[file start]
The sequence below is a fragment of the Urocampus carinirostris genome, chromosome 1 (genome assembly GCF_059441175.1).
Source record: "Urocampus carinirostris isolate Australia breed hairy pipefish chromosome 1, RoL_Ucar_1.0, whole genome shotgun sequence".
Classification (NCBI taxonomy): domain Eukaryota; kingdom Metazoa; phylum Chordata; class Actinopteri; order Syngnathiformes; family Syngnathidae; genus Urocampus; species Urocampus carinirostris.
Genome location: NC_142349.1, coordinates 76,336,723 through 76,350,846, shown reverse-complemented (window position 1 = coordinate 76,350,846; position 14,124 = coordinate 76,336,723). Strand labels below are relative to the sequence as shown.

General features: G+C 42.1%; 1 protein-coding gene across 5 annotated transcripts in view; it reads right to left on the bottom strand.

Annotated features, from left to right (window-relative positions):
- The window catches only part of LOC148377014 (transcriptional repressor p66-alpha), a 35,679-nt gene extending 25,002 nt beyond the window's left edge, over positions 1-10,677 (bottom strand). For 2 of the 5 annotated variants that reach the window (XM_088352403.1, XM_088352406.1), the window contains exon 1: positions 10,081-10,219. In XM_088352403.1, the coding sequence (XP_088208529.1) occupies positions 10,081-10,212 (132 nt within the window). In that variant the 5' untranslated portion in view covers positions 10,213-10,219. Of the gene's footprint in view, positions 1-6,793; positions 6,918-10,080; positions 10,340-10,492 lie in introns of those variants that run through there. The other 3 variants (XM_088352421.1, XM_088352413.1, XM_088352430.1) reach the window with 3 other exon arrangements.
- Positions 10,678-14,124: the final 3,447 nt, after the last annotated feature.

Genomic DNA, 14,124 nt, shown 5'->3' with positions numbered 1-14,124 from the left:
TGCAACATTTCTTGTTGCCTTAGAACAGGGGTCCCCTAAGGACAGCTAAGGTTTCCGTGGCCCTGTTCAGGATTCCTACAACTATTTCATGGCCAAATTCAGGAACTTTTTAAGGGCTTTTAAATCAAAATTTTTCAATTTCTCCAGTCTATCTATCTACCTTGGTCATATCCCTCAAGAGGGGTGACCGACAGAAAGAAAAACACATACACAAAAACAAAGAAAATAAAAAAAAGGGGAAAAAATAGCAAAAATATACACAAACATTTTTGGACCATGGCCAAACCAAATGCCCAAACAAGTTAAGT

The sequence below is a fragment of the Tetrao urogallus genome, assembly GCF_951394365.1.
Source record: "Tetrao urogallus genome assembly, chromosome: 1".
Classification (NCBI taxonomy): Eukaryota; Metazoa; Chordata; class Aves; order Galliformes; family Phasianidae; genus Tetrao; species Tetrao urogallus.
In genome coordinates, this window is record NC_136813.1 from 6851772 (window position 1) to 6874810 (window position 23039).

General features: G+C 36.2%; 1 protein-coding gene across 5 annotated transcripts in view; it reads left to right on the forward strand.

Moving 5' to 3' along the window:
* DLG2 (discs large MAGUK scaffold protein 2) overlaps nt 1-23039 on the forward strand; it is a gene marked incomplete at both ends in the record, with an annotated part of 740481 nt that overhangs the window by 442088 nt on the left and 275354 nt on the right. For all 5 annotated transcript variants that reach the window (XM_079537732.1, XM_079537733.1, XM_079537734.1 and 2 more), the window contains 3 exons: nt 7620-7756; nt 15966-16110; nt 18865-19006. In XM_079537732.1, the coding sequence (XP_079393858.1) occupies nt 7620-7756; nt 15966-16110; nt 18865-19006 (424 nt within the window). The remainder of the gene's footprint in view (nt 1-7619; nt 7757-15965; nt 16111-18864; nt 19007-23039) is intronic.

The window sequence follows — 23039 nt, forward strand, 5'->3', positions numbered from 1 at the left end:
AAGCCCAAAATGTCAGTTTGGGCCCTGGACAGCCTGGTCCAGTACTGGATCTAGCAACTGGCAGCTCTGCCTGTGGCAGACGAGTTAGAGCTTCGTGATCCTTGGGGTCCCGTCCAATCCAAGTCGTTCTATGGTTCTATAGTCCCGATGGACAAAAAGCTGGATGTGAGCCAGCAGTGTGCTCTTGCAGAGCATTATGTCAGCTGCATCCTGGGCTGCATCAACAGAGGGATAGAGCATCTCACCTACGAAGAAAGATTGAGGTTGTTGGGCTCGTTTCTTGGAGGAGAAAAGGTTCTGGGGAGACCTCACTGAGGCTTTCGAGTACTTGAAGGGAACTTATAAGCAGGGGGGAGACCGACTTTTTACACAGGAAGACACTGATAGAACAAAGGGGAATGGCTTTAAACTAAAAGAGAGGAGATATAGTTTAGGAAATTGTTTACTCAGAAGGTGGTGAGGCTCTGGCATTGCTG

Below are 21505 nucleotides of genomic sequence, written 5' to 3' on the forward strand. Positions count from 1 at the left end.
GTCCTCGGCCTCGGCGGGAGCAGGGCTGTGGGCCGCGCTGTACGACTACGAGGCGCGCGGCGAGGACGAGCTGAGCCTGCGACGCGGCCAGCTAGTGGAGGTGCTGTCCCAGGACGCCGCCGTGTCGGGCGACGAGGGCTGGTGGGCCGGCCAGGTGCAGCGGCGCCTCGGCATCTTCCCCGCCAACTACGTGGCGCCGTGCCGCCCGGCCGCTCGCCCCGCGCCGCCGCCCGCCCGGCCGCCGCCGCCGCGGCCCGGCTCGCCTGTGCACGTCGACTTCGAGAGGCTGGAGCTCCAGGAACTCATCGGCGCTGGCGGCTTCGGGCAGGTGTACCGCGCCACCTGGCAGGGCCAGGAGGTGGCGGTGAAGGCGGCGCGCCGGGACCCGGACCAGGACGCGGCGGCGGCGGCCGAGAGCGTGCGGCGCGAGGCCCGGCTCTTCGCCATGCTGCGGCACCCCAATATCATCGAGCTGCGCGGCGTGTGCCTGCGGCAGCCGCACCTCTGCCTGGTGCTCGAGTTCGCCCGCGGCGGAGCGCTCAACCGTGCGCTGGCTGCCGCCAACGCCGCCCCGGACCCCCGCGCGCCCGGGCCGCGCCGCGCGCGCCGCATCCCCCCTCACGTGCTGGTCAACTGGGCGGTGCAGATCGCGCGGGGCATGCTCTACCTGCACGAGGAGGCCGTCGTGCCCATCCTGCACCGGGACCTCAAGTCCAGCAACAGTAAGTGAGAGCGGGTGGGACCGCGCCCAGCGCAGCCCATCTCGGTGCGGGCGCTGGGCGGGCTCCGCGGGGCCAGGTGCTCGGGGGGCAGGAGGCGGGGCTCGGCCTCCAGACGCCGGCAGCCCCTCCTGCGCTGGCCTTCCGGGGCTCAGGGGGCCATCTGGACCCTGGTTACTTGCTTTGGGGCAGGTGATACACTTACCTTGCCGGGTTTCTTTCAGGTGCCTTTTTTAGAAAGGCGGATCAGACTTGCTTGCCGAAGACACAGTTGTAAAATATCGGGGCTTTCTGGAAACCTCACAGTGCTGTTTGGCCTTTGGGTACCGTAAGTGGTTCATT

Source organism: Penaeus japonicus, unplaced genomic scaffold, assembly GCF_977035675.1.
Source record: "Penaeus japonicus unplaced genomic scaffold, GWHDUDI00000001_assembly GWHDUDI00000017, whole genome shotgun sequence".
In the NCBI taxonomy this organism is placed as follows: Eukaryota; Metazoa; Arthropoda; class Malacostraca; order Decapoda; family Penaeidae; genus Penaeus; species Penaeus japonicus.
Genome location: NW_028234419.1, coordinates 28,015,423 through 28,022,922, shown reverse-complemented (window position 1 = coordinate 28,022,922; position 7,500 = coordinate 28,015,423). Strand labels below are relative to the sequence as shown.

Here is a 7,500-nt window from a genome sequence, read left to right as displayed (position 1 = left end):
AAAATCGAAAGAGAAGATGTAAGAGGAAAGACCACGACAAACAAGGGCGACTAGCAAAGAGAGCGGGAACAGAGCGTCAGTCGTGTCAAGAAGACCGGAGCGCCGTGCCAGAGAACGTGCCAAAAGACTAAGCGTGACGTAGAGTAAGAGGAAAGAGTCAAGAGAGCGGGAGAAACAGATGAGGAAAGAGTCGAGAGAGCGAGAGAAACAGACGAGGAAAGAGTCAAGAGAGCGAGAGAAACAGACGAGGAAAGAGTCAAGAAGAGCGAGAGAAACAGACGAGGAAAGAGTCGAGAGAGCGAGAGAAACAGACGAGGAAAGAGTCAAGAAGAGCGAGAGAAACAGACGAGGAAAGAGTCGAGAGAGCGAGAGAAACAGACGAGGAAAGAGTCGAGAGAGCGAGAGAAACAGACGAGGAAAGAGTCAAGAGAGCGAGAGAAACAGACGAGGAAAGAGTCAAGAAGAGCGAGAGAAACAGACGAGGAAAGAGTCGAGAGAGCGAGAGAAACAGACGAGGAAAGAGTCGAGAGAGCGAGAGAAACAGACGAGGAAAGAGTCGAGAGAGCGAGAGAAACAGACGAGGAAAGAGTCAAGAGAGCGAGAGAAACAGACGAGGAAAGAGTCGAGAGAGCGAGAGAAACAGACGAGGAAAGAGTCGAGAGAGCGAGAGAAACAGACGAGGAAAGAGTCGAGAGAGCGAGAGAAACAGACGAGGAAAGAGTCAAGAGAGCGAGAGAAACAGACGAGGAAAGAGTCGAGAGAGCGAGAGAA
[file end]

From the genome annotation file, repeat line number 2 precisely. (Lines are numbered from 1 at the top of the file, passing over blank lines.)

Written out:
Source record: "Urocampus carinirostris isolate Australia breed hairy pipefish chromosome 1, RoL_Ucar_1.0, whole genome shotgun sequence".